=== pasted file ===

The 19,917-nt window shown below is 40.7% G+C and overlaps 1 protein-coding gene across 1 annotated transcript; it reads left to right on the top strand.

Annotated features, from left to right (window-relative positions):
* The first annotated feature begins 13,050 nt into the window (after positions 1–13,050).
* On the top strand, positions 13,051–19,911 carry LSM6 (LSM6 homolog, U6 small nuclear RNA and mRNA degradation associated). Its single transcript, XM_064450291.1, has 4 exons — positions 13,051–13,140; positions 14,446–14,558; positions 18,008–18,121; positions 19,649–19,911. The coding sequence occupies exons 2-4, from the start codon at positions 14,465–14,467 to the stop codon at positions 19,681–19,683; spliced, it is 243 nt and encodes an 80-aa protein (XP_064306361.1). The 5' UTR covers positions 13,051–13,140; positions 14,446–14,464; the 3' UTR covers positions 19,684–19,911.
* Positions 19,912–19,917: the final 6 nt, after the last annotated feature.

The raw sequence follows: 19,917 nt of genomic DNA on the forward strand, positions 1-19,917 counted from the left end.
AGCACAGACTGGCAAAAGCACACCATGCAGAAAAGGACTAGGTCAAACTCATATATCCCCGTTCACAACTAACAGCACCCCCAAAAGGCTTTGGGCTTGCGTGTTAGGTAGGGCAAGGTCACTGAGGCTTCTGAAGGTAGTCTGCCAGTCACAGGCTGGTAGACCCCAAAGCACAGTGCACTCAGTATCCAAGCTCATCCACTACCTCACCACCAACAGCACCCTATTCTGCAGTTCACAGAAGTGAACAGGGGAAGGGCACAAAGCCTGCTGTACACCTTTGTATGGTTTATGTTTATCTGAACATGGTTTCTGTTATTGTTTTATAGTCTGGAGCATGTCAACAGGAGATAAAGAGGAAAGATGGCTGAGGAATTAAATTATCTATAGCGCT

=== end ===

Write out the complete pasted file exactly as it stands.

The 19,917-nt window shown below is 40.7% G+C and overlaps 1 protein-coding gene across 1 annotated transcript; it reads left to right on the top strand.

Annotated features, from left to right (window-relative positions):
* The first annotated feature begins 13,050 nt into the window (after positions 1–13,050).
* On the top strand, positions 13,051–19,911 carry LSM6 (LSM6 homolog, U6 small nuclear RNA and mRNA degradation associated). Its single transcript, XM_064450291.1, has 4 exons — positions 13,051–13,140; positions 14,446–14,558; positions 18,008–18,121; positions 19,649–19,911. The coding sequence occupies exons 2-4, from the start codon at positions 14,465–14,467 to the stop codon at positions 19,681–19,683; spliced, it is 243 nt and encodes an 80-aa protein (XP_064306361.1). The 5' UTR covers positions 13,051–13,140; positions 14,446–14,464; the 3' UTR covers positions 19,684–19,911.
* Positions 19,912–19,917: the final 6 nt, after the last annotated feature.

The raw sequence follows: 19,917 nt of genomic DNA on the forward strand, positions 1-19,917 counted from the left end.
AGCACAGACTGGCAAAAGCACACCATGCAGAAAAGGACTAGGTCAAACTCATATATCCCCGTTCACAACTAACAGCACCCCCAAAAGGCTTTGGGCTTGCGTGTTAGGTAGGGCAAGGTCACTGAGGCTTCTGAAGGTAGTCTGCCAGTCACAGGCTGGTAGACCCCAAAGCACAGTGCACTCAGTATCCAAGCTCATCCACTACCTCACCACCAACAGCACCCTATTCTGCAGTTCACAGAAGTGAACAGGGGAAGGGCACAAAGCCTGCTGTACACCTTTGTATGGTTTATGTTTATCTGAACATGGTTTCTGTTATTGTTTTATAGTCTGGAGCATGTCAACAGGAGATAAAGAGGAAAGATGGCTGAGGAATTAAATTATCTATAGCGCT